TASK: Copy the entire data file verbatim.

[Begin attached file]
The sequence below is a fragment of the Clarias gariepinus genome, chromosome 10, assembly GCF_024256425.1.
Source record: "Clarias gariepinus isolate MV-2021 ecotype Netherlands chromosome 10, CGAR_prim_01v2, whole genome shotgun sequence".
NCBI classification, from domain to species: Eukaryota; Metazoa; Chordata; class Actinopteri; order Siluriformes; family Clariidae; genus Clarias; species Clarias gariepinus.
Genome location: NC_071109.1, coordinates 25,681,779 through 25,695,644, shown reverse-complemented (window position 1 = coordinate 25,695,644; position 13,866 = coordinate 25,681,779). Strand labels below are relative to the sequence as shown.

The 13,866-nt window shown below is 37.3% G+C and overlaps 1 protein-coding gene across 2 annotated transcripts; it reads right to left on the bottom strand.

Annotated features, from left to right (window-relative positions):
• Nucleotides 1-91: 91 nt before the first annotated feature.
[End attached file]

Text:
The sequence below is a fragment of the Clarias gariepinus genome, chromosome 10, assembly GCF_024256425.1.
Source record: "Clarias gariepinus isolate MV-2021 ecotype Netherlands chromosome 10, CGAR_prim_01v2, whole genome shotgun sequence".
NCBI classification, from domain to species: Eukaryota; Metazoa; Chordata; class Actinopteri; order Siluriformes; family Clariidae; genus Clarias; species Clarias gariepinus.
Genome location: NC_071109.1, coordinates 25,681,779 through 25,695,644, shown reverse-complemented (window position 1 = coordinate 25,695,644; position 13,866 = coordinate 25,681,779). Strand labels below are relative to the sequence as shown.

The 13,866-nt window shown below is 37.3% G+C and overlaps 1 protein-coding gene across 2 annotated transcripts; it reads right to left on the bottom strand.

Annotated features, from left to right (window-relative positions):
• Nucleotides 1-91: 91 nt before the first annotated feature.